Bottom Line: We discuss a mechanism that could be underlying the formation of repeated patterns at different trophic levels and discuss how this may help understand characteristic biomass size-spectra that hint at scale-invariant properties of the pelagic environment.If the idea of simple underlying principles leading to a fractal-like organization of the pelagic food web could be formalized, this would extend an ecologists mindset on how biological complexity could be accounted for.It may furthermore benefit ecosystem modeling by facilitating adequate model resolution across multiple scales.

View Article: PubMed Central - PubMed

Affiliation: Marine Microbial Ecology Group, Department of Biology, University of Bergen and Hjort Centre for Marine Ecosystem Dynamics Bergen, Norway.

ABSTRACT
Trophic interactions are highly complex and modern sequencing techniques reveal enormous biodiversity across multiple scales in marine microbial communities. Within the chemically and physically relatively homogeneous pelagic environment, this calls for an explanation beyond spatial and temporal heterogeneity. Based on observations of simple parasite-host and predator-prey interactions occurring at different trophic levels and levels of phylogenetic resolution, we present a theoretical perspective on this enormous biodiversity, discussing in particular self-similar aspects of pelagic microbial food web organization. Fractal methods have been used to describe a variety of natural phenomena, with studies of habitat structures being an application in ecology. In contrast to mathematical fractals where pattern generating rules are readily known, however, identifying mechanisms that lead to natural fractals is not straight-forward. Here we put forward the hypothesis that trophic interactions between pelagic microbes may be organized in a fractal-like manner, with the emergent network resembling the structure of the Sierpinski triangle. We discuss a mechanism that could be underlying the formation of repeated patterns at different trophic levels and discuss how this may help understand characteristic biomass size-spectra that hint at scale-invariant properties of the pelagic environment. If the idea of simple underlying principles leading to a fractal-like organization of the pelagic food web could be formalized, this would extend an ecologists mindset on how biological complexity could be accounted for. It may furthermore benefit ecosystem modeling by facilitating adequate model resolution across multiple scales.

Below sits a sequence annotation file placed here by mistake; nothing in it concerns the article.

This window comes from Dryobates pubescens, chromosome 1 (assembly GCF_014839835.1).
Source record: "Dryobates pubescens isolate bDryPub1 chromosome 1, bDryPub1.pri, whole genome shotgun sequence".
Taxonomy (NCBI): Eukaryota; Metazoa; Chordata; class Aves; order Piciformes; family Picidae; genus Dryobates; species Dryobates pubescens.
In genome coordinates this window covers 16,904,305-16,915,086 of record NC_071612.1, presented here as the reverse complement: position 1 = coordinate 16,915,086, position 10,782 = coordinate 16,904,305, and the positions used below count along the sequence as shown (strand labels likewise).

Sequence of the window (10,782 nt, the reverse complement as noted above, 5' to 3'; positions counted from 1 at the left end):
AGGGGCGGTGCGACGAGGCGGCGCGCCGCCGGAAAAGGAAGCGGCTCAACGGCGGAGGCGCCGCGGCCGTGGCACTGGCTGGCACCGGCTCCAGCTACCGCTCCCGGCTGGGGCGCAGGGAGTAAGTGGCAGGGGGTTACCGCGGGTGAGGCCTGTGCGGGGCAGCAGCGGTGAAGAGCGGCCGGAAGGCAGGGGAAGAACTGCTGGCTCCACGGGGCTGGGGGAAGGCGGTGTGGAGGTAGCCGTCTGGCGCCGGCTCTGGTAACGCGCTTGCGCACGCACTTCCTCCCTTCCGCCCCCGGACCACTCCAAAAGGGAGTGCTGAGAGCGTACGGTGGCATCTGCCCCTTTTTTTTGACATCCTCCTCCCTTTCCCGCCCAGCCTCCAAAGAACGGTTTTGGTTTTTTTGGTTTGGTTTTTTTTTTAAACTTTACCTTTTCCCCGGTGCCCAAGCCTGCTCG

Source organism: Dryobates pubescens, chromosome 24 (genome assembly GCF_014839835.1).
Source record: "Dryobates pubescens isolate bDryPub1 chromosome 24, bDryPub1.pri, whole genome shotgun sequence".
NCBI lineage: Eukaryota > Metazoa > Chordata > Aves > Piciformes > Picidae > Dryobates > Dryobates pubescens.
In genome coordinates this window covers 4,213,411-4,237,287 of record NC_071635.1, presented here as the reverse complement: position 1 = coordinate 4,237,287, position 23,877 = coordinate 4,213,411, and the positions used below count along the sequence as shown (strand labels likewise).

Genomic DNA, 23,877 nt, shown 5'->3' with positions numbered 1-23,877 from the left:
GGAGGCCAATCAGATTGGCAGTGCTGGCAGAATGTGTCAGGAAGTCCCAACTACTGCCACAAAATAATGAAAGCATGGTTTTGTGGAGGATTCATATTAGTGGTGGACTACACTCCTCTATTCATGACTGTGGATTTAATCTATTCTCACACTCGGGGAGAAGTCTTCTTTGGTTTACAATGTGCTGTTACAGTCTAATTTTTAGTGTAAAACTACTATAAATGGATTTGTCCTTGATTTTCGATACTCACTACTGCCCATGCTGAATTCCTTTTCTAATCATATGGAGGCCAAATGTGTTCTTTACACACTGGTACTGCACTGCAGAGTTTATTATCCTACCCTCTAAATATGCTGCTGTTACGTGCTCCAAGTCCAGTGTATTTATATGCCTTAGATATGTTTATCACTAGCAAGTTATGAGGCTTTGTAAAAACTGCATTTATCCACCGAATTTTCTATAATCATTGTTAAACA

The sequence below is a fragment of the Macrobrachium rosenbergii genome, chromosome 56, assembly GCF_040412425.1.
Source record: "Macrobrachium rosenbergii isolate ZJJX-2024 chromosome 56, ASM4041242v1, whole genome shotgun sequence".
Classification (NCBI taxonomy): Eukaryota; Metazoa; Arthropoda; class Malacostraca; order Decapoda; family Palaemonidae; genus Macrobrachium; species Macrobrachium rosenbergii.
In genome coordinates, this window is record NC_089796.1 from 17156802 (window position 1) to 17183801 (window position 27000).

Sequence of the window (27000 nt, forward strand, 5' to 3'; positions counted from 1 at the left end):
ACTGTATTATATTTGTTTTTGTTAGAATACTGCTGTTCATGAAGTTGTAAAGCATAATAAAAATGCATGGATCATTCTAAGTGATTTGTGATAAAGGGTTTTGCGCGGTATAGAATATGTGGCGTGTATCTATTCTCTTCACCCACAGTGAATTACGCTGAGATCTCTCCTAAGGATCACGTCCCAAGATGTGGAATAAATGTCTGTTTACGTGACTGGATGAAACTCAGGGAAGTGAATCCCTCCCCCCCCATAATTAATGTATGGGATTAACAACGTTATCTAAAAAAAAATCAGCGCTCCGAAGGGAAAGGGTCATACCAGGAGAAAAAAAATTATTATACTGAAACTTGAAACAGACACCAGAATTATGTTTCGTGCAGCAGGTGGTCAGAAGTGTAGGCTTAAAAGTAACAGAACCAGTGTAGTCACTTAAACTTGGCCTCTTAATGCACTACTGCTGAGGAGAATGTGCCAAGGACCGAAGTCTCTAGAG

No MeSH data available.


Related in: MedlinePlus